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What is missing from the NIST/DHS botnet security report?

The joint DHS and NIST report on botnet security offers goals and action items to counter distributed cyberthreats. Learn the report recommendations with expert Nick Lewis.

The final version of a report on botnet security, commissioned by a 2017 White House cybersecurity executive order, was recently published. What are the recommendations in this NIST report? What's missing in the report that enterprises should be aware of?

If there is one thing NIST is known for in the information security community, it is producing comprehensive security documents for government and industry use. While some have criticized NIST documents as paperwork exercises, unnecessarily complex or lacking in specific details, addressing all the concerns related to cybersecurity is a difficult challenge.

In May, NIST, a unit of the U.S. Department of Commerce, and the Department of Homeland Security (DHS) published a botnet security report named "A Report to the President on Enhancing the Resilience of the Internet and Communications Ecosystem Against Botnets and Other Automated, Distributed Threats," a white paper produced in response to a May 2017 executive order.

The aim of the botnet security report is to fulfill the objective of the cybersecurity executive order, "dramatically reducing threats perpetrated by automated and distributed attacks."

The final version of the NIST report -- a draft was released in May 2018 -- outlined five goals, with several supporting actions for each goal, with the objective of producing "a portfolio of mutually supportive actions that, if implemented, would dramatically improve the resilience of the ecosystem," according to the report. "The recommended actions include ongoing activities that should be continued or expanded, as well as new initiatives."

The five goals from the NIST report are:

  • identify a clear pathway toward an adaptable, sustainable and secure technology marketplace;
  • promote innovation in the infrastructure to dynamically adapt to evolving threats;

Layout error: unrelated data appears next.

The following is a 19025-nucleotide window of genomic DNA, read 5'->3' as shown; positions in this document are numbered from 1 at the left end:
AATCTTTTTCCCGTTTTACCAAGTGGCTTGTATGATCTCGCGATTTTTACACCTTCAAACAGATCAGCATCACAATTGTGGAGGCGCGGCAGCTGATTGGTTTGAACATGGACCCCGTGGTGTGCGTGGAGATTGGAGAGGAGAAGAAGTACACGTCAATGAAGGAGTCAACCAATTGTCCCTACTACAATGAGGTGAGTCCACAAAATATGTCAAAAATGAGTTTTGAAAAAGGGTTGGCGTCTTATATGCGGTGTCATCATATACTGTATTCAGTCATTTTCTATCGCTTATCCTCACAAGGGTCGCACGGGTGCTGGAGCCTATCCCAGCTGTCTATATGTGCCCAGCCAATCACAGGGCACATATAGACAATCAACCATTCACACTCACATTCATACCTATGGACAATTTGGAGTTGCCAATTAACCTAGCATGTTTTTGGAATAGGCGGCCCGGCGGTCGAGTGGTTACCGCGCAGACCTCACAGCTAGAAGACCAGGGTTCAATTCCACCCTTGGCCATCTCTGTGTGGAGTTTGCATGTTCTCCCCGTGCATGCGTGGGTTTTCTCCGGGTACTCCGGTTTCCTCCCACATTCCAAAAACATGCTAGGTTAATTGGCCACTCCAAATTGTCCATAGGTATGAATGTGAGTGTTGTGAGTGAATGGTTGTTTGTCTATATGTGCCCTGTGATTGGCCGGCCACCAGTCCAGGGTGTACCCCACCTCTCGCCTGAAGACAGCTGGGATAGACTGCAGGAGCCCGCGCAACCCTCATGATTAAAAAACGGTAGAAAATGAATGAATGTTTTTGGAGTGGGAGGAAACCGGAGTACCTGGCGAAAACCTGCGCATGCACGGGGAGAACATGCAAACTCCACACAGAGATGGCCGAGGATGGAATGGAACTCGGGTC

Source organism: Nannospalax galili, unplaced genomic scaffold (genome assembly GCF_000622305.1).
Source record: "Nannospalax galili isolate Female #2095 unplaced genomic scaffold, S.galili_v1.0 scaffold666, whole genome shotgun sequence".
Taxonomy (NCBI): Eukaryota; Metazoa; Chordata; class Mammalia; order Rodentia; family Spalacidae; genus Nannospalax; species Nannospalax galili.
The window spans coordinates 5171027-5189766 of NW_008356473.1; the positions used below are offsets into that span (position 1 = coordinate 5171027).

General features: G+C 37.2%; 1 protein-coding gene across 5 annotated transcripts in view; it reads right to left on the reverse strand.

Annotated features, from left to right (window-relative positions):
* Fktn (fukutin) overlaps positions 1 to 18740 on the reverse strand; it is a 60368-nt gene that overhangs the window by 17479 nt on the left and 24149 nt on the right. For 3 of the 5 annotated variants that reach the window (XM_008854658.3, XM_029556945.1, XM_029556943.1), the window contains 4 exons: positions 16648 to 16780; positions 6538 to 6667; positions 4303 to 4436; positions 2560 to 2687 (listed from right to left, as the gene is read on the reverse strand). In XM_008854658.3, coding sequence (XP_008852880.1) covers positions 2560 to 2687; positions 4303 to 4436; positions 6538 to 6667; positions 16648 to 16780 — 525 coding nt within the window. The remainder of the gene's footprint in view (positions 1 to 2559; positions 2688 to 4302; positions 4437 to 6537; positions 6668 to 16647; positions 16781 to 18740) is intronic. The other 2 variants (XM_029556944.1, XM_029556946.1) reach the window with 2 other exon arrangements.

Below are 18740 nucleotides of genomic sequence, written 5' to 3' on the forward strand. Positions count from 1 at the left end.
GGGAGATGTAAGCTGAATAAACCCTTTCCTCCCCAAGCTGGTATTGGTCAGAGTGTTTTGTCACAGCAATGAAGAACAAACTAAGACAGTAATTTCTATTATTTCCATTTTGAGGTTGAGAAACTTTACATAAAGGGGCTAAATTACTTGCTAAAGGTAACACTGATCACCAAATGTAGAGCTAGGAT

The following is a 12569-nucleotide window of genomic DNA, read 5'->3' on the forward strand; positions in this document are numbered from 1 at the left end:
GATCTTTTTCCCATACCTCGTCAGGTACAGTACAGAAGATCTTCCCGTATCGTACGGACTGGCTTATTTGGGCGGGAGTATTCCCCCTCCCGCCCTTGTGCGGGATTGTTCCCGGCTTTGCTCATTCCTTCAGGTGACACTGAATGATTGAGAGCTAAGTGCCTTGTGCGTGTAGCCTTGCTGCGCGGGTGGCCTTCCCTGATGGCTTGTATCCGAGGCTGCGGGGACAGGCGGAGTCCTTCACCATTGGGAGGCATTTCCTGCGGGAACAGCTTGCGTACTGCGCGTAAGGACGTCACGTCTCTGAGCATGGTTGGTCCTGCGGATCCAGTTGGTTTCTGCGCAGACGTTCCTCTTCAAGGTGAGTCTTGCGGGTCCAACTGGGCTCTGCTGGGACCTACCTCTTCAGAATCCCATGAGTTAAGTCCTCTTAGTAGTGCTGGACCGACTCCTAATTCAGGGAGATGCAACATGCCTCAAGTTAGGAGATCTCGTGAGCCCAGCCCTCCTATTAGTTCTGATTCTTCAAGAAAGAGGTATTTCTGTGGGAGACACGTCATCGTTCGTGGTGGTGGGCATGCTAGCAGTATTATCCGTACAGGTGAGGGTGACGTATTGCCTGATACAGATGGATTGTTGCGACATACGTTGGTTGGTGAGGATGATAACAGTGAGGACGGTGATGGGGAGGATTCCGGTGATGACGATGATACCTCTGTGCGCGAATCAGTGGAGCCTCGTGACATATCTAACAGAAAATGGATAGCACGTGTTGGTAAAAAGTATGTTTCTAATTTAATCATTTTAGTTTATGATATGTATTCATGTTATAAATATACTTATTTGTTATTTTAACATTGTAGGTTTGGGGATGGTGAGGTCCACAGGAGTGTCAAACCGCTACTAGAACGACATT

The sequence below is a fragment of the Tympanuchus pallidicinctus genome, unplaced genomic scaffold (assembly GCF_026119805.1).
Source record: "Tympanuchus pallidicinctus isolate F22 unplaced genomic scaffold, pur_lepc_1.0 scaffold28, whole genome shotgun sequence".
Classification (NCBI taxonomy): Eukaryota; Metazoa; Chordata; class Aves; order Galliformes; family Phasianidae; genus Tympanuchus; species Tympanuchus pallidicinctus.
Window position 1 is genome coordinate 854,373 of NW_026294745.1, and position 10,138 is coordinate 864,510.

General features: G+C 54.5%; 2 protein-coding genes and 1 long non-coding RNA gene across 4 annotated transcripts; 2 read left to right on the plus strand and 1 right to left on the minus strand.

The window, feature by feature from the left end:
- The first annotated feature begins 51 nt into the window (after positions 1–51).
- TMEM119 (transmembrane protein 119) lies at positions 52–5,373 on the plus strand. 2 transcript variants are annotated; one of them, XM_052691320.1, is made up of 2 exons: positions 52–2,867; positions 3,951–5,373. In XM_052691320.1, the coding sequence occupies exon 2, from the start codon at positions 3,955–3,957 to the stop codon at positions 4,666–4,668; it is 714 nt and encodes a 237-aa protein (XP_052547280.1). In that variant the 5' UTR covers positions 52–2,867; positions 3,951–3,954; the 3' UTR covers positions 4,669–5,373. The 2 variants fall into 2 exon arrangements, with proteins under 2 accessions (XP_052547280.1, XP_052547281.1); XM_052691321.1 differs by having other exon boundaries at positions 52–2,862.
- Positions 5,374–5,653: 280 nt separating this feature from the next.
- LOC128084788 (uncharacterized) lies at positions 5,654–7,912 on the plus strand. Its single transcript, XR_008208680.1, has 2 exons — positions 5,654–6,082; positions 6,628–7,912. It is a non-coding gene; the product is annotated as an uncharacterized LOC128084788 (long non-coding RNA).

• promote innovation at the edge of the network to prevent, detect and mitigate automated, distributed attacks;
  • promote and support coalitions between the security, infrastructure and operational technology communities domestically and around the world; and
  • increase awareness and education across the ecosystem.

The action items listed under each of the goals include establishing baseline security profiles, encouraging and enhancing collaboration and information sharing, creating market incentives, ensuring non-deceptive marketing, and voluntary activities and awareness.

The summarized themes provide a good description of the current state of security. All of the goals and action items are good, but many of the challenges, including IoT security threats, ongoing distributed denial-of-service (DDoS) attacks and malicious botnets, require stronger actions.

Some of the recommendations for secure software development practices are vitally important. And while the botnet security report mentions that effective tools already exist for software developers, they are not yet widely adopted.

The botnet security report further mentions the use of ingress and egress filtering to combat DDoS attacks, in addition to many other good recommendations. Enterprises should also take note of the items the report recommends for government organizations, as they are critical to include in enterprise information security programs.

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